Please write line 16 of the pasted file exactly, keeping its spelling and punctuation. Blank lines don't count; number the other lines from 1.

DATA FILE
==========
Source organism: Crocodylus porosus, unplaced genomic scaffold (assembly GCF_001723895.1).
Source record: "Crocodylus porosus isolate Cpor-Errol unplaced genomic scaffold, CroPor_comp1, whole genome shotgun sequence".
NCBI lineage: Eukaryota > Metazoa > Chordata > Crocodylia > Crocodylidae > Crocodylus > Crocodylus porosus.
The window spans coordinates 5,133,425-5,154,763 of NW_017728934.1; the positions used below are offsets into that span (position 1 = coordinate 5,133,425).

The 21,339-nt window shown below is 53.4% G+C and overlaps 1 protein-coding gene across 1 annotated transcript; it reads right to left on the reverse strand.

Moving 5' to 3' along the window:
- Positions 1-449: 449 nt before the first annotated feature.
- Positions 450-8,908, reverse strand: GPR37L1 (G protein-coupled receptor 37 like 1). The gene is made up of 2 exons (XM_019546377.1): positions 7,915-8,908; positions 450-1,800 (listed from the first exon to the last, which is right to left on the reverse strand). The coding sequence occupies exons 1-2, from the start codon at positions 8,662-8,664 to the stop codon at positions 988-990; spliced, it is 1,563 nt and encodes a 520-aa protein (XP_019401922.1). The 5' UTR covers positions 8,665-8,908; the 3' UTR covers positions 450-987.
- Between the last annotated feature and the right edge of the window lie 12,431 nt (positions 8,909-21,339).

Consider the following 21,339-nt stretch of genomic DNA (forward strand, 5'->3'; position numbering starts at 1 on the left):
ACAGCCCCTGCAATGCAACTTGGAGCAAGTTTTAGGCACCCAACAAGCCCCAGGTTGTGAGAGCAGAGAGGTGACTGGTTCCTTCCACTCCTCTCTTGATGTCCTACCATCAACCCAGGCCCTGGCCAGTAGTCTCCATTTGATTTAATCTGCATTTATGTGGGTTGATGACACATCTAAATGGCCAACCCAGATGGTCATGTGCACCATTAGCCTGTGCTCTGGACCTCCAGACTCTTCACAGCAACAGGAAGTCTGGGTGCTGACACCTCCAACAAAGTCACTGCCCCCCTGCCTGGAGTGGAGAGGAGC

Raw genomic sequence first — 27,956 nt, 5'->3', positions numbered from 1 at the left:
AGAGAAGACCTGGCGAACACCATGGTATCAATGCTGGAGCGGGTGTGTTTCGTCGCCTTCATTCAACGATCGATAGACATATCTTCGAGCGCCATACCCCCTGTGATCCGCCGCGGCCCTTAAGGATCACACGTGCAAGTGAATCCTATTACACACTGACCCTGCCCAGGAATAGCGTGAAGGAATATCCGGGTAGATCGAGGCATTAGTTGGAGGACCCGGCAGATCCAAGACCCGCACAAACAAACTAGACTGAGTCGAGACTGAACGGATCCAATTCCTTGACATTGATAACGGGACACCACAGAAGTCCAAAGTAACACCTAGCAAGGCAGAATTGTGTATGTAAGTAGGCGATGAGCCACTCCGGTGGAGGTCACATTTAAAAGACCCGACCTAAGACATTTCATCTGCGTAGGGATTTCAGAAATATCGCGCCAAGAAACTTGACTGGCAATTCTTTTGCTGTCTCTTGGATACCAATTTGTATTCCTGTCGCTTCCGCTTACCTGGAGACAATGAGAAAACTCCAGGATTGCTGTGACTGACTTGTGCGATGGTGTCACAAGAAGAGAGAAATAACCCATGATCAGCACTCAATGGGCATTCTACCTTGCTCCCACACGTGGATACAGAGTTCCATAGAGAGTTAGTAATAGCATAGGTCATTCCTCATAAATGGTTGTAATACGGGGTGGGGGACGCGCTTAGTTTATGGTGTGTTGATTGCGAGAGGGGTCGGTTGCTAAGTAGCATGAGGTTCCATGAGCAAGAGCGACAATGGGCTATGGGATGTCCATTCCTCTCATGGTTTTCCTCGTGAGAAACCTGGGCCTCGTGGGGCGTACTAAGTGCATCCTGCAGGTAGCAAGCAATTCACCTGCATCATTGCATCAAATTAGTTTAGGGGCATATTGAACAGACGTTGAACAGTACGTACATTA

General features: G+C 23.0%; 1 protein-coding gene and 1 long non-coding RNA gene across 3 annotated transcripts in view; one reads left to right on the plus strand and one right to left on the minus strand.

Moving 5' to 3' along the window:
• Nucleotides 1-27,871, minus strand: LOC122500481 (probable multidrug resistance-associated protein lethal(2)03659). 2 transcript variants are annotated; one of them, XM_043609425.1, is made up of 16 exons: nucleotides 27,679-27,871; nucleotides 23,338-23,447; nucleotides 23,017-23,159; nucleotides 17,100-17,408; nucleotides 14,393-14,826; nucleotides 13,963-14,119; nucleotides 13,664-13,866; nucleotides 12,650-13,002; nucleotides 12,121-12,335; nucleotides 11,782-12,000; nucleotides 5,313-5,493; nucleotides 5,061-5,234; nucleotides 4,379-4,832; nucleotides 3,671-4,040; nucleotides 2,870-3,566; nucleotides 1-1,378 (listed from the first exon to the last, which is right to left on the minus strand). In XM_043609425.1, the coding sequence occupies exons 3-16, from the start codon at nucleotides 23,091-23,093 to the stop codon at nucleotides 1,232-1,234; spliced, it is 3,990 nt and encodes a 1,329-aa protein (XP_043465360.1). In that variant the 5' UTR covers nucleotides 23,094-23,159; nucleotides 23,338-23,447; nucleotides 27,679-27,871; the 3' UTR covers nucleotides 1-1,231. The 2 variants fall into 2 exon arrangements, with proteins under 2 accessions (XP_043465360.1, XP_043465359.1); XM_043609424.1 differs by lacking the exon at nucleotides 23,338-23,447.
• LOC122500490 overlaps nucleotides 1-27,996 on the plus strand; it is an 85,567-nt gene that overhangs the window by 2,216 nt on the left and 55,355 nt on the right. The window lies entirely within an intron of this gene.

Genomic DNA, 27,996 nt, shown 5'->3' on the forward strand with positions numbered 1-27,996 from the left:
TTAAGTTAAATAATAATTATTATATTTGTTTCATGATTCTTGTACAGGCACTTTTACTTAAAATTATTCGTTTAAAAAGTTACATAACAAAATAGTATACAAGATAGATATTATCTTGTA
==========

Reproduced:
• Nucleotides 1-27,871, minus strand: LOC122500481 (probable multidrug resistance-associated protein lethal(2)03659). 2 transcript variants are annotated; one of them, XM_043609425.1, is made up of 16 exons: nucleotides 27,679-27,871; nucleotides 23,338-23,447; nucleotides 23,017-23,159; nucleotides 17,100-17,408; nucleotides 14,393-14,826; nucleotides 13,963-14,119; nucleotides 13,664-13,866; nucleotides 12,650-13,002; nucleotides 12,121-12,335; nucleotides 11,782-12,000; nucleotides 5,313-5,493; nucleotides 5,061-5,234; nucleotides 4,379-4,832; nucleotides 3,671-4,040; nucleotides 2,870-3,566; nucleotides 1-1,378 (listed from the first exon to the last, which is right to left on the minus strand). In XM_043609425.1, the coding sequence occupies exons 3-16, from the start codon at nucleotides 23,091-23,093 to the stop codon at nucleotides 1,232-1,234; spliced, it is 3,990 nt and encodes a 1,329-aa protein (XP_043465360.1). In that variant the 5' UTR covers nucleotides 23,094-23,159; nucleotides 23,338-23,447; nucleotides 27,679-27,871; the 3' UTR covers nucleotides 1-1,231. The 2 variants fall into 2 exon arrangements, with proteins under 2 accessions (XP_043465360.1, XP_043465359.1); XM_043609424.1 differs by lacking the exon at nucleotides 23,338-23,447.